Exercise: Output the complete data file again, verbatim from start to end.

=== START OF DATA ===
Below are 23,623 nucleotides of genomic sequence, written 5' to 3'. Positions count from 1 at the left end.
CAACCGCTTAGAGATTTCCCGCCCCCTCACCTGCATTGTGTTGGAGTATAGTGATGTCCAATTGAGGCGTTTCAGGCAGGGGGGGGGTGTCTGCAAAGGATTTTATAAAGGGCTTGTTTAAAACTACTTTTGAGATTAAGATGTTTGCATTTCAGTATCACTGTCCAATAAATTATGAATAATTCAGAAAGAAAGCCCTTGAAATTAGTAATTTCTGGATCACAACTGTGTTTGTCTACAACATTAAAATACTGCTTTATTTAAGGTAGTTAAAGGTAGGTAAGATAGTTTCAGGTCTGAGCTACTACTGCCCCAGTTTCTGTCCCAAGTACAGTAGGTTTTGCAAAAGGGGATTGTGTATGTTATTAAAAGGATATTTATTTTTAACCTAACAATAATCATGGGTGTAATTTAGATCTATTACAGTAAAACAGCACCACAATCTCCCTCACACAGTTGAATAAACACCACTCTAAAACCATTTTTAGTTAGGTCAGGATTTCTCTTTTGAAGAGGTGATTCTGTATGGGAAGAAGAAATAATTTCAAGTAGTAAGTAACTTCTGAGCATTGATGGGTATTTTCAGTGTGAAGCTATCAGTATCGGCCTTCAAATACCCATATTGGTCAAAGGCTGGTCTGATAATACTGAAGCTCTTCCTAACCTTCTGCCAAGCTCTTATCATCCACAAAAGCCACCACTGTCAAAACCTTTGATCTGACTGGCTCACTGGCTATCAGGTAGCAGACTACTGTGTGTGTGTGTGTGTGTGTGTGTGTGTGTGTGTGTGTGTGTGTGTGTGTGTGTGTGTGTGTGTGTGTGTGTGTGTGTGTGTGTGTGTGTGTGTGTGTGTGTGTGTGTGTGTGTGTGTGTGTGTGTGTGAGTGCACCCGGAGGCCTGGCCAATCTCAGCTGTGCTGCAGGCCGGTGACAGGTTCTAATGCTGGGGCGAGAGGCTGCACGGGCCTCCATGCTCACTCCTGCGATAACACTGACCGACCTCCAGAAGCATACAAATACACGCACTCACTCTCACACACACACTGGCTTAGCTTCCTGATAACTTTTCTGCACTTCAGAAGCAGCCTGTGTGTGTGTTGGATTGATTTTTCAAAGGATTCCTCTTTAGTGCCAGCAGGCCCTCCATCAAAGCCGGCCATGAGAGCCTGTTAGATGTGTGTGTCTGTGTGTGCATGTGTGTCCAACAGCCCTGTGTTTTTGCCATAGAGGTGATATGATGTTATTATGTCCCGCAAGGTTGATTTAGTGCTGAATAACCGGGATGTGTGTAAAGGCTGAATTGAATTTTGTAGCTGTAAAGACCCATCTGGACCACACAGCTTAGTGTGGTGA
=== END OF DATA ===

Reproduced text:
Below are 23,623 nucleotides of genomic sequence, written 5' to 3'. Positions count from 1 at the left end.
CAACCGCTTAGAGATTTCCCGCCCCCTCACCTGCATTGTGTTGGAGTATAGTGATGTCCAATTGAGGCGTTTCAGGCAGGGGGGGGGTGTCTGCAAAGGATTTTATAAAGGGCTTGTTTAAAACTACTTTTGAGATTAAGATGTTTGCATTTCAGTATCACTGTCCAATAAATTATGAATAATTCAGAAAGAAAGCCCTTGAAATTAGTAATTTCTGGATCACAACTGTGTTTGTCTACAACATTAAAATACTGCTTTATTTAAGGTAGTTAAAGGTAGGTAAGATAGTTTCAGGTCTGAGCTACTACTGCCCCAGTTTCTGTCCCAAGTACAGTAGGTTTTGCAAAAGGGGATTGTGTATGTTATTAAAAGGATATTTATTTTTAACCTAACAATAATCATGGGTGTAATTTAGATCTATTACAGTAAAACAGCACCACAATCTCCCTCACACAGTTGAATAAACACCACTCTAAAACCATTTTTAGTTAGGTCAGGATTTCTCTTTTGAAGAGGTGATTCTGTATGGGAAGAAGAAATAATTTCAAGTAGTAAGTAACTTCTGAGCATTGATGGGTATTTTCAGTGTGAAGCTATCAGTATCGGCCTTCAAATACCCATATTGGTCAAAGGCTGGTCTGATAATACTGAAGCTCTTCCTAACCTTCTGCCAAGCTCTTATCATCCACAAAAGCCACCACTGTCAAAACCTTTGATCTGACTGGCTCACTGGCTATCAGGTAGCAGACTACTGTGTGTGTGTGTGTGTGTGTGTGTGTGTGTGTGTGTGTGTGTGTGTGTGTGTGTGTGTGTGTGTGTGTGTGTGTGTGTGTGTGTGTGTGTGTGTGTGTGTGTGTGTGTGTGTGTGTGTGTGTGTGTGTGAGTGCACCCGGAGGCCTGGCCAATCTCAGCTGTGCTGCAGGCCGGTGACAGGTTCTAATGCTGGGGCGAGAGGCTGCACGGGCCTCCATGCTCACTCCTGCGATAACACTGACCGACCTCCAGAAGCATACAAATACACGCACTCACTCTCACACACACACTGGCTTAGCTTCCTGATAACTTTTCTGCACTTCAGAAGCAGCCTGTGTGTGTGTTGGATTGATTTTTCAAAGGATTCCTCTTTAGTGCCAGCAGGCCCTCCATCAAAGCCGGCCATGAGAGCCTGTTAGATGTGTGTGTCTGTGTGTGCATGTGTGTCCAACAGCCCTGTGTTTTTGCCATAGAGGTGATATGATGTTATTATGTCCCGCAAGGTTGATTTAGTGCTGAATAACCGGGATGTGTGTAAAGGCTGAATTGAATTTTGTAGCTGTAAAGACCCATCTGGACCACACAGCTTAGTGTGGTGA